Bolster
For CEOs

How to Onboard Directors, Especially First-time Directors

Startup Boards for CEO’s Series: Post 8 of 9

I’ve written a lot in the past about how to successfully onboard new employees and senior employees in particular. I’ve often said that the hiring process doesn’t end on the employee’s first day. The same goes for new board members – you have to take their onboarding as seriously as you take their hiring process.

The good news is that, if you have a hiring process that looks anything like mine you’ll have done a few important things before the new director’s first official board meeting. They’ll have met with every other board member, and with you multiple times. They’ll have met with one or more members of your executive team. They’ll even have attended a board meeting as an active observer, with you prepping them and reviewing your materials and financials ahead of time. Foundry Group partner and long-time CEO Chris Moody sent around some best practices for onboarding a board member that emphasize this last point well:

Make sure the new person is fully ramped on the financials before attending the first meeting as an official board member by walking them through the financials line-by-line. This isn’t just about reviewing the board deck in advance, but giving the new member an opportunity to ask dumb/basic questions before the first meeting.

There are a few other best practices when onboarding directors that can happen either prior to the person’s first meeting or in the person’s first 90 days on the board. These come from a mix of my own experience and various blog posts from Brad Feld and Fred Wilson, and from Brad Feld and Mahendra Ramsinghani’s book Startup Boards. These points are valid for onboarding any director but ESPECIALLY useful if onboarding a first-time board member.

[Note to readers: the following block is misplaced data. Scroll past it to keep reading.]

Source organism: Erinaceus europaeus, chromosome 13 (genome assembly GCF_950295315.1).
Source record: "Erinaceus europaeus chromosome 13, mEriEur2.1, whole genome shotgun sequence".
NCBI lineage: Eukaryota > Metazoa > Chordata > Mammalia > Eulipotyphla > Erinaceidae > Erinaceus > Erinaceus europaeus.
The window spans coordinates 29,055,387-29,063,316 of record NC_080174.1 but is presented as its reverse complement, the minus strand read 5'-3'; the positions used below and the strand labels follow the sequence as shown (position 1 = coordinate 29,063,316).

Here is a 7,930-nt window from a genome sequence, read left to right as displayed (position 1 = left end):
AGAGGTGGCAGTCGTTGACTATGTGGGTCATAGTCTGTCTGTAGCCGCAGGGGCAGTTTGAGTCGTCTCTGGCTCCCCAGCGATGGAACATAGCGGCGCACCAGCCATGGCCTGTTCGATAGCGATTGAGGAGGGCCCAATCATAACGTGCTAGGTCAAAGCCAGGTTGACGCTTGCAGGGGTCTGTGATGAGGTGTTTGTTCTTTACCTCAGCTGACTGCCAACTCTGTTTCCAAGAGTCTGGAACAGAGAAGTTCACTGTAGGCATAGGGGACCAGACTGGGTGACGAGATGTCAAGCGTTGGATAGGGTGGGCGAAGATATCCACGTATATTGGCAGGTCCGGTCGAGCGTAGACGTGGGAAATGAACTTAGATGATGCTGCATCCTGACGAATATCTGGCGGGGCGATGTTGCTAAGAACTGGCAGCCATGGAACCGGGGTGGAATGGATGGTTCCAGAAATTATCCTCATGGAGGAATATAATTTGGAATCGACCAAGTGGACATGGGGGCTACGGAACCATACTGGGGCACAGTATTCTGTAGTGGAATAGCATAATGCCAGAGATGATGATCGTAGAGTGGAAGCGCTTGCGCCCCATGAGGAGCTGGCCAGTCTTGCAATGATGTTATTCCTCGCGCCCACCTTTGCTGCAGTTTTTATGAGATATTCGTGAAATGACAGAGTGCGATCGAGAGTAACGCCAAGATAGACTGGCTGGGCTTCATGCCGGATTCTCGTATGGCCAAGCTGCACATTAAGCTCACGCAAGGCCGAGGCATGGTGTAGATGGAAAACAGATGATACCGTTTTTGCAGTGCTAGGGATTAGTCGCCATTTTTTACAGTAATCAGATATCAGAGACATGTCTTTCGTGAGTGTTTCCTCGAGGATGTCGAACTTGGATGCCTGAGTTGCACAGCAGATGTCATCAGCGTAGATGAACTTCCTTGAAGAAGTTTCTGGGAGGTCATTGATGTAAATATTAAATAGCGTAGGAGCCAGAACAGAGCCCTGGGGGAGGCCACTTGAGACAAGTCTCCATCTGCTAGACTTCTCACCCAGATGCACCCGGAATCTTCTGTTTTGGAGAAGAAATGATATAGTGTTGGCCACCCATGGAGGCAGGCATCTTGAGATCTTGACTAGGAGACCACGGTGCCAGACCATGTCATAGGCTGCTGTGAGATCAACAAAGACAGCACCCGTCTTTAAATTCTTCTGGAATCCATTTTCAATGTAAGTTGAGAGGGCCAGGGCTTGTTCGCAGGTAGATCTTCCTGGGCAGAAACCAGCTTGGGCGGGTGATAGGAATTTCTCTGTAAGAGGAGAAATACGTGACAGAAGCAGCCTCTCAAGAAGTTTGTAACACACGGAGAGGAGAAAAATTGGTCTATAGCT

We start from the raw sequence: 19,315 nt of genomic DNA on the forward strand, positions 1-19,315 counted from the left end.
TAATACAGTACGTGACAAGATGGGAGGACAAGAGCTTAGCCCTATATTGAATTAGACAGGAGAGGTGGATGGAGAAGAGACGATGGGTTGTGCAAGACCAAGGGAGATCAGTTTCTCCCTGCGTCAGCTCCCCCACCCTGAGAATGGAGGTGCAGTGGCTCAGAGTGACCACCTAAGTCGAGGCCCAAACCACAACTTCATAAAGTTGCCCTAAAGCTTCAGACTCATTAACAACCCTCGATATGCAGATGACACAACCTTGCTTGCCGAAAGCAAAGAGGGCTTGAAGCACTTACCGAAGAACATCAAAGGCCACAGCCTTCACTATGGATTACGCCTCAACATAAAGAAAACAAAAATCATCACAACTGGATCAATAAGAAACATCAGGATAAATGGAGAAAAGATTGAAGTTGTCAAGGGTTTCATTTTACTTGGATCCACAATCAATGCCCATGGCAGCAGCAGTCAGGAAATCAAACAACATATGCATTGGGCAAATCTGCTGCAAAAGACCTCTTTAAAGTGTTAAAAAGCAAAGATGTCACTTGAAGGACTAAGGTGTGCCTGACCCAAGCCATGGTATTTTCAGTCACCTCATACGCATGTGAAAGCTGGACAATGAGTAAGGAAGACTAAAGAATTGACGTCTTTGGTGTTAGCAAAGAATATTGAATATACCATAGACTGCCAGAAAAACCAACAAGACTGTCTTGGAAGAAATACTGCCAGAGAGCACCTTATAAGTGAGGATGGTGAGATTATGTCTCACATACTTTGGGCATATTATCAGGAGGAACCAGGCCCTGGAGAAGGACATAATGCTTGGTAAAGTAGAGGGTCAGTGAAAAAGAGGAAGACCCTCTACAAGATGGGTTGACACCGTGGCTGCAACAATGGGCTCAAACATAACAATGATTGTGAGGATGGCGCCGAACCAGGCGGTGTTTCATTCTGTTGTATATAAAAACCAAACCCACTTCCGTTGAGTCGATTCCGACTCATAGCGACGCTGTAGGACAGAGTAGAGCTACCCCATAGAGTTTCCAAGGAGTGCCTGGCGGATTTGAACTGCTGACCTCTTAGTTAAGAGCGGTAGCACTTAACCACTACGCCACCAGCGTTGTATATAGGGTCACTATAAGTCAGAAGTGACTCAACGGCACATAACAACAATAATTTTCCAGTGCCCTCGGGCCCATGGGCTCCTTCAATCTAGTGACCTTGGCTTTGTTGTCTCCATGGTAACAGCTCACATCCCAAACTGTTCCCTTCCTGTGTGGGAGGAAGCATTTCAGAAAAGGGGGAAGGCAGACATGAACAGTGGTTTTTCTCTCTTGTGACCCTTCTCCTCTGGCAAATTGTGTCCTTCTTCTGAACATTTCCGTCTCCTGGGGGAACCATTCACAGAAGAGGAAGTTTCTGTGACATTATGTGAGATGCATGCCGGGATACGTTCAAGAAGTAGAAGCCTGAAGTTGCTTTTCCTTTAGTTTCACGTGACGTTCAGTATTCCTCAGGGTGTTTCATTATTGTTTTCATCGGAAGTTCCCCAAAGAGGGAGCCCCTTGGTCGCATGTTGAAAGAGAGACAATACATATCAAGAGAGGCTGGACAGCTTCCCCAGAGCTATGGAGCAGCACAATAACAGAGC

• Give the new director a “Board Buddy” other than you – a fellow director who can be the person at the other end of the Batphone when they have a question they don’t want to or don’t feel comfortable asking you
  • Make sure your new director has a 1:1 meeting with every senior executive in the company – or at least those with whom the board has regular interactions. Building those personal relationships will help the new director understand multiple perspectives on the company and extend the director’s impact on the organization
  • Besides reviewing financials, either you or your CFO or even your lawyer should spend a few extra minutes with the new director to familiarize them with the legal structure and capitalization of the company and the current business model. If the person is a first-time director and has never attended any formal director/governance training, invite them to spend a few minutes with your lawyer to understand a director’s fiduciary duties
  • If you’re a more mature company, you can have someone on your team help compile a formal board orientation package with org charts, bios execs and of other directors, contact information, past Board minutes
  • When there’s no pandemic going on, invite the director to spend a day or two at the company’s office, wandering around, meeting other employees, and attending an executive team meeting or all-hands meeting (some of which can be done remotely as well).
  • Check in more formally with the new director after their first couple of board meetings to get feedback on you, the company and the meeting; give any feedback on how they are showing up as a director if you have it; and make sure they understand all the issues that you care about and that were discussed and don’t have any lingering questions

All of this will be an immense help in getting your new board members up to speed. By taking board onboarding as seriously as you take your executive hiring process, you’ll derive more value out of each board meeting, strategic conversation, introduction, and negotiation that takes place.

-Matt Blumberg, June 8th, 2021.